Two structures were designed to test the HOM suppression strategy. Figures 5 and 6 each compare an HOM-suppressed design with a standard design with identical core and cladding parameters. Core radius was Rcore=4.59 microns for Fig. 5 and Rcore=5.26 microns for Fig. 6. In order to index-match the HOMs of the two different core sizes, two different cladding defects were designed. The construction of Fig. 4 was used as an intuitive guideline, but ultimately the detailed defect shapes were index-matched by simulating many candidate designs. In each case, the loss plot shows that the HOM loss (solid, red) is substantially increased by the defects, compared to identical fibers with uninterrupted periodic claddings (dashed). In the two examples, the fundamental loss is unchanged (Fig. 6) or is actually reduced (Fig. 5), further improving the relative suppression of the HOMs. The abrupt change in slope seen in Fig. 6 (right) arises because two different HOMs have lowest loss at shorter and longer wavelengths (only the lowest HOM loss is plotted at each wavelength). Figure 6 also highlights the impact of HOMs on usable bandwidth. Two rectangles have been drawn into the loss plot representing the wavelength range over which the fibers meet requirements of low fundamental loss (10dB/km, for example) and high HOM suppression (200dB/km, for example). In the “standard” fiber with periodic cladding, these requirements are met over a narrow 25nm wavelength range, while the HOM suppressed design achieves a much larger 91nm usable bandwidth. This is simply another way of looking at the increased HOM losses, but highlights that suppression of higher order modes is broadband, extending across much of the bandgap.
To achieve useful designs, the detailed shape of both the core and cladding defects were chosen to avoid surface modes (in addition to providing index-matching). Surface modes are modes localized in the glass immediately around an air-guiding structure, and can lead to severe losses and other impairments . Methods have been proposed for designing an aircore shape to avoid surface modes [10, 11, 12]. In general, any such strategy can be generalized to the cladding defects by thinking of each defect as an independent air core in a multi-core structure. For these examples, we extended the surface-mode-free strategy of : thick glass “vertex” regions can be removed completely, but should not be cut or partially removed. Each cladding defect consists of a number of glass vertices (10 for Fig. 5 and 8 for Fig. 6) removed, as illustrated in Fig. 7.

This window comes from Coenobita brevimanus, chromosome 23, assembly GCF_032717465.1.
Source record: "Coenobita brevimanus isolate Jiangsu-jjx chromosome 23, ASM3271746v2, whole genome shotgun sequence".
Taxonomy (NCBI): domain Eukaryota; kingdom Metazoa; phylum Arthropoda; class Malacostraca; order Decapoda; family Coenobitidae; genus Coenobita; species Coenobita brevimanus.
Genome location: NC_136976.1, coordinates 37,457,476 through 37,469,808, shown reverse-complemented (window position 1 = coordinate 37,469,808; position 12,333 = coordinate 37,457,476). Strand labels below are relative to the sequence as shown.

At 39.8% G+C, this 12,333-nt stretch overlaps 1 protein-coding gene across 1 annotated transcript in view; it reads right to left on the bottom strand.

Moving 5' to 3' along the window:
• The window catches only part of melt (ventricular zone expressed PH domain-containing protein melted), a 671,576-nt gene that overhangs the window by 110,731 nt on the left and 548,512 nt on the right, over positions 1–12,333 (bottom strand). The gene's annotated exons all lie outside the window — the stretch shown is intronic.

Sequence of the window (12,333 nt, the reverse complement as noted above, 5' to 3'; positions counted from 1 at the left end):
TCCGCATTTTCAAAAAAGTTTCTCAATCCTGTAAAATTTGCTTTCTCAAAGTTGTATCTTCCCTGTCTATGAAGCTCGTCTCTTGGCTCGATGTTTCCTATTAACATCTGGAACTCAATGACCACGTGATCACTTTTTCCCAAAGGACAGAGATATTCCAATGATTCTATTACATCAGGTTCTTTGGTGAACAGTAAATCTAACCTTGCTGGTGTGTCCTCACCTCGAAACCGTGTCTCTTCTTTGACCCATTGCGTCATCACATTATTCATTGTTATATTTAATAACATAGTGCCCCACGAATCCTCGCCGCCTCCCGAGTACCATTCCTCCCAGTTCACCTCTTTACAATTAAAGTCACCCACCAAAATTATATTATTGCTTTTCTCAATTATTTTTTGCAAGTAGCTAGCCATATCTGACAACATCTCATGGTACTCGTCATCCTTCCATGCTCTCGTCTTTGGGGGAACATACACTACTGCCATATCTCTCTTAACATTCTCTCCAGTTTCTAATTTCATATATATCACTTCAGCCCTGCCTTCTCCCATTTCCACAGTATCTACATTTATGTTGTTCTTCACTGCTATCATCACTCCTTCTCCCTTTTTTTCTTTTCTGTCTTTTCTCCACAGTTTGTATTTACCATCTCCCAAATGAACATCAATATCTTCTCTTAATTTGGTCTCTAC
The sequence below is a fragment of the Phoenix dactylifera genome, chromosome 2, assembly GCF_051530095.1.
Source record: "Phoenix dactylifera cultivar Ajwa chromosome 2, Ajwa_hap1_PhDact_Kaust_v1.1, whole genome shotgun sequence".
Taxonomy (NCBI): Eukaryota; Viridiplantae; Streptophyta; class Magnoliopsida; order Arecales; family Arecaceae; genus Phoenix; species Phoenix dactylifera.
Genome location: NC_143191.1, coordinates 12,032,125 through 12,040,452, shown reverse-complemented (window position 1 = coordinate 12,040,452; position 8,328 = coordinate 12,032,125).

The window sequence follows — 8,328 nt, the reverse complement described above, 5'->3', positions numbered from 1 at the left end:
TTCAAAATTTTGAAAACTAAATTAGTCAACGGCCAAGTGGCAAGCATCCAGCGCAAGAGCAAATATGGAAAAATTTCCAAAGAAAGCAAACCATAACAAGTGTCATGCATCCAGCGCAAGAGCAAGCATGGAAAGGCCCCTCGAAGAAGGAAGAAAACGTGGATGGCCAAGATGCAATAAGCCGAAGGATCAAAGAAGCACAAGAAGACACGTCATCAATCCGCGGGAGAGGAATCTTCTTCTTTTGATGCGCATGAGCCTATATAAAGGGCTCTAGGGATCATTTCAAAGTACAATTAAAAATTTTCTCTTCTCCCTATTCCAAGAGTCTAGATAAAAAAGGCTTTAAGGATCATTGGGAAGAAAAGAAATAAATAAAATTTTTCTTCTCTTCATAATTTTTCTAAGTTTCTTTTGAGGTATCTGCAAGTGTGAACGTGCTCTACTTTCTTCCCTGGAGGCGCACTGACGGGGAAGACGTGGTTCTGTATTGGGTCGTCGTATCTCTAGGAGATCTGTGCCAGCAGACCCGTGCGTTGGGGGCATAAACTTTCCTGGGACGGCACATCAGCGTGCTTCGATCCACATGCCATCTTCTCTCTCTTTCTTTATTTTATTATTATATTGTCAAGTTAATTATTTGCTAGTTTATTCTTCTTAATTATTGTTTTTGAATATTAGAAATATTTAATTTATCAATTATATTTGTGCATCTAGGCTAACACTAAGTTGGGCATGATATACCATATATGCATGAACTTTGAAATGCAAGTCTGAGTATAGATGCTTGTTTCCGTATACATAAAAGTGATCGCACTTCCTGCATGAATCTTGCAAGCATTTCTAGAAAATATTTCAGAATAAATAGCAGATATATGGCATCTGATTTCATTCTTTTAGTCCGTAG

A closer look at the calculated mode solutions confirms that the mechanism of HOM suppression is coupling of light between the unwanted core modes and the cladding defects. Fields of the core-guided modes are superficially similar to ordinary fiber modes, but details show signs of coupling between core and defects. Figure 8 shows that the intensity of the fundamental mode (linear scale) is fairly circular and nearly the same for the standard (left) and HOM-suppressed (right) designs of Fig. 5. This confirms the design principle that resonant suppression features do not impact the fundamental. Intensity of a HOM is plotted (log10-scale) in Fig. 9 for the standard and HOM-suppressed version of the fiber. Both displayed modes are HOMs (with a central null somewhat obscured by the large intensity range). A small intensity peak at the cladding defect is visible in the log10-scale intensity images. This small feature has a large impact on the degree of penetration of light into the outer cladding (right), and so increases leakage through the microstructure.
We have shown that design of a cladding with resonant guiding structures can provide selective suppression of unwanted modes in an aircore fiber. If sufficient suppression of unwanted modes is achieved, the fiber can be considered effectively single-mode and critical transmission impairments can be avoided. More interestingly, suppressing higher-order modes can actually reduce the fundamental loss limit by relaxing a practical constraint on the core size, and thus the interaction of transmitted light with surface irregularities. HOMsuppressed designs are then one strategy for improving the fundamental loss limit, which is a key obstacle to using aircore fibers for transmission.
Simulations presented here show that significant suppression of higher-order modes is possible for fibers similar to those used in the lowest-loss aircore simulations and experiments. These designs introduce additional design complexity and fabrication sensitivity, but rapid progress in fiber fabrication suggests that HOM suppressed designs should be possible. In particular, the strategy is easily generalized to different surface-modefree core shapes that may be more easily fabricated. Future work will explore several questions raised by these results: What is the maximum suppression achievable with improved HOM-suppressed designs? What level of HOM-suppression is needed to achieve effectively single-mode performance? How are these strategies extended to more manufacturable designs, and what tolerances are required?
This work was supported through a NIST ATP grant, award number 70NANB4H3035. I thank David DiGiovanni and Ryan Bise for helpful conversations.
References and links